First of its kind Beatles book brings the band’s story to life for people with dementia

A new book about The Beatles, which has been designed specifically with, and for, people with dementia, has been released with the accompanying audio voiced by actor Bill Nighy.

Solving barriers people with dementia face

The founder of Cognitive Books, 49-year-old father-of-two and gerontologist, Matt Singleton, had the idea for a book series when he noticed his father, Brian, who was diagnosed with dementia in 2017, was losing his passion for reading as his cognitive abilities declined.

The first book in the series, looking back at…The Beatles, takes the reader on the legendary band’s journey. The books are unique as they solve many of the barriers people with dementia face when reading and can be enjoyed alone or with loved ones and carers.

They use familiar stories, rhyme and rhythm for recall and illustrations to bring the narrative and memories to life. The need to focus on the evolving plot of a story is less important because each page works as its own, individual story. What’s more, the audio version provides additional support for the reader and there are exercises based on Cognitive Stimulation Therapy.

Matt Singleton, Founder of Cognitive Books and author of looking back at…The Beatles said:

Dad became extremely forgetful in the months leading up to his diagnosis and in 2017 he was finally diagnosed with Alzheimer’s disease and vascular dementia. I desperately searched for books that would be more suitable for him to enjoy. But I came up with nothing.

Investing in products to benefit people living with dementia

Cognitive Books is one of the groundbreaking products Alzheimer’s Society has invested in to directly benefit people living with dementia as part of the charity’s Accelerator Programme – designed to support people to boost new dementia products and innovations to market, delivering help and hope to people living with dementia.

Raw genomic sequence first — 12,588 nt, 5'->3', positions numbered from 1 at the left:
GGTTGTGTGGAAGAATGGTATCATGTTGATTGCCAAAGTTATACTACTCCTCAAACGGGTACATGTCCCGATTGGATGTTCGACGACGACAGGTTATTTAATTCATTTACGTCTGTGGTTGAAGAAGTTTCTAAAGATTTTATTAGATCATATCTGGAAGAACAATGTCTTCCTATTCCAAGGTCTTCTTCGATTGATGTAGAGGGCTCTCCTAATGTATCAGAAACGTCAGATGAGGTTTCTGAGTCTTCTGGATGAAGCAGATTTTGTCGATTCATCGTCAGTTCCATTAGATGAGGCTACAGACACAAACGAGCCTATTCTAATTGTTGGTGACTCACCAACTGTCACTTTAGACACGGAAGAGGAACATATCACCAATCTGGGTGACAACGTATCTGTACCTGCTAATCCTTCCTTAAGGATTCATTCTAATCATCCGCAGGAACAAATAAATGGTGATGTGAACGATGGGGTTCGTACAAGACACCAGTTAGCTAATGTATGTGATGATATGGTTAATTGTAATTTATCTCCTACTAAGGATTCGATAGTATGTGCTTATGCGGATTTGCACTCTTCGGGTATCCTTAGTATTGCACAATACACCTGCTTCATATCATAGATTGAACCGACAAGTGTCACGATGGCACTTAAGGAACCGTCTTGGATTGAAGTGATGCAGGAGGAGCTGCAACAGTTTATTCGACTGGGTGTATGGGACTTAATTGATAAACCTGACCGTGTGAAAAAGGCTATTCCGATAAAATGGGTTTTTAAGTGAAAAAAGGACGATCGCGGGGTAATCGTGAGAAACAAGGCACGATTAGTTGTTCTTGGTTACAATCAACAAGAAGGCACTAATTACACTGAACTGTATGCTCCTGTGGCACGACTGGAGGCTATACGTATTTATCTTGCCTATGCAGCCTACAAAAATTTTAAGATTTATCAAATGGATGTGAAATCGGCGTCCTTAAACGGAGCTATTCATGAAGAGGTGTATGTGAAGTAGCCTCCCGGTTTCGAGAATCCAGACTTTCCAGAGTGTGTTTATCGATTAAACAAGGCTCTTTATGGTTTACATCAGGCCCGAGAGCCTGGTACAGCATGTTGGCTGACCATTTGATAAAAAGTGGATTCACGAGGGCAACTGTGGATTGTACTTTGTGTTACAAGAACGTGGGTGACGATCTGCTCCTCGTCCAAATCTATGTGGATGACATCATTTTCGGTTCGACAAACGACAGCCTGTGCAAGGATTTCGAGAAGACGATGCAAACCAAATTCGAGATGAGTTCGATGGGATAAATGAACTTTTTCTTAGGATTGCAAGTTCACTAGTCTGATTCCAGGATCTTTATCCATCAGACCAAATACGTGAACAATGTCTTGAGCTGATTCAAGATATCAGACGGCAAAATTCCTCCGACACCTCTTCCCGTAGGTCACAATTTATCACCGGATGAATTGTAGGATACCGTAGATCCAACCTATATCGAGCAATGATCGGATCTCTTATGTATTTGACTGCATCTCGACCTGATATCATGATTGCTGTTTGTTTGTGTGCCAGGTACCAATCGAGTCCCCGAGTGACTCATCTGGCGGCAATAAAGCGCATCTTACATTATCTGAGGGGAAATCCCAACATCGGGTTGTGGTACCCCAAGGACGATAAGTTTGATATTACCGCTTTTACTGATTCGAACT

Actor Bill Nighy who provides the voiceover for the audiobook said:

I hope these books can be a valuable addition to the treatment already in place and bring the same satisfaction that they might in normal circumstances. I salute those involved in this project.

By collaborating with Alzheimer’s Society, Matt was able to work alongside people with dementia in the development and testing phase which proved crucial, a process Matt describes as incredibly rewarding. 

Simon Lord, Head of Innovation at Alzheimer’s Society, said: 

The collaboration with Cognitive Books as part of Alzheimer’s Society Accelerator Programme demonstrates the positive impact there can be when expertise, dedication and a shared vision come together. 

Working alongside people with lived experience of dementia

Martina Davis, has posterior cortical atrophy (PCA), a rare form of dementia, and was part of the lived experience panel that tested and helped co-create the final version of the book. She said:

Colours are really important for someone with dementia. With the final version of the book the colours are popping and I’d want to grab it straight off the shelf.

Related posts

Leave a Comment

This site uses Akismet to reduce spam. Learn how your comment data is processed.